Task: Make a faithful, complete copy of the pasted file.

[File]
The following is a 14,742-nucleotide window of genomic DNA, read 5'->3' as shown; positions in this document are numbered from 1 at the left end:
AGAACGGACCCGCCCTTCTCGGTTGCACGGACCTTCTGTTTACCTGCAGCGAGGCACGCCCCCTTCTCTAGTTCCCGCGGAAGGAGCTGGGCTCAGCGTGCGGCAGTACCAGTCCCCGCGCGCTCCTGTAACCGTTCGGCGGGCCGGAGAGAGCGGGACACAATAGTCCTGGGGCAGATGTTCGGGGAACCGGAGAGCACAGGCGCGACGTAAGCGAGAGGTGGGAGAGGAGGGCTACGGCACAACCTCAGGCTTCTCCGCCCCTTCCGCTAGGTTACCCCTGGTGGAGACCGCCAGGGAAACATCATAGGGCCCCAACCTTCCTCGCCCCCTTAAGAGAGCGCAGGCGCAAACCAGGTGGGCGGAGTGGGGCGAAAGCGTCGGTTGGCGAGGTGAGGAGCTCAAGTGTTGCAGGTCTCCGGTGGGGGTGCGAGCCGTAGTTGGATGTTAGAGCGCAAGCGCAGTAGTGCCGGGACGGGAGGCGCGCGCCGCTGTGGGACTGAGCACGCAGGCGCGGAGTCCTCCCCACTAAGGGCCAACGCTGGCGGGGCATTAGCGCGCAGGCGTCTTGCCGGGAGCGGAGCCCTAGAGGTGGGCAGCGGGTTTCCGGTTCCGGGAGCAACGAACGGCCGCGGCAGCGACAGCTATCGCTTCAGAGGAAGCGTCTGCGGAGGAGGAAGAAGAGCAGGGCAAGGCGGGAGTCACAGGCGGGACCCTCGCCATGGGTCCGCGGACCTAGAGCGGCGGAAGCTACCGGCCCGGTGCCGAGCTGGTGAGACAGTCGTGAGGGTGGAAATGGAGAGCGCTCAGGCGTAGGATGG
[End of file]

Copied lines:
The following is a 14,742-nucleotide window of genomic DNA, read 5'->3' as shown; positions in this document are numbered from 1 at the left end:
AGAACGGACCCGCCCTTCTCGGTTGCACGGACCTTCTGTTTACCTGCAGCGAGGCACGCCCCCTTCTCTAGTTCCCGCGGAAGGAGCTGGGCTCAGCGTGCGGCAGTACCAGTCCCCGCGCGCTCCTGTAACCGTTCGGCGGGCCGGAGAGAGCGGGACACAATAGTCCTGGGGCAGATGTTCGGGGAACCGGAGAGCACAGGCGCGACGTAAGCGAGAGGTGGGAGAGGAGGGCTACGGCACAACCTCAGGCTTCTCCGCCCCTTCCGCTAGGTTACCCCTGGTGGAGACCGCCAGGGAAACATCATAGGGCCCCAACCTTCCTCGCCCCCTTAAGAGAGCGCAGGCGCAAACCAGGTGGGCGGAGTGGGGCGAAAGCGTCGGTTGGCGAGGTGAGGAGCTCAAGTGTTGCAGGTCTCCGGTGGGGGTGCGAGCCGTAGTTGGATGTTAGAGCGCAAGCGCAGTAGTGCCGGGACGGGAGGCGCGCGCCGCTGTGGGACTGAGCACGCAGGCGCGGAGTCCTCCCCACTAAGGGCCAACGCTGGCGGGGCATTAGCGCGCAGGCGTCTTGCCGGGAGCGGAGCCCTAGAGGTGGGCAGCGGGTTTCCGGTTCCGGGAGCAACGAACGGCCGCGGCAGCGACAGCTATCGCTTCAGAGGAAGCGTCTGCGGAGGAGGAAGAAGAGCAGGGCAAGGCGGGAGTCACAGGCGGGACCCTCGCCATGGGTCCGCGGACCTAGAGCGGCGGAAGCTACCGGCCCGGTGCCGAGCTGGTGAGACAGTCGTGAGGGTGGAAATGGAGAGCGCTCAGGCGTAGGATGG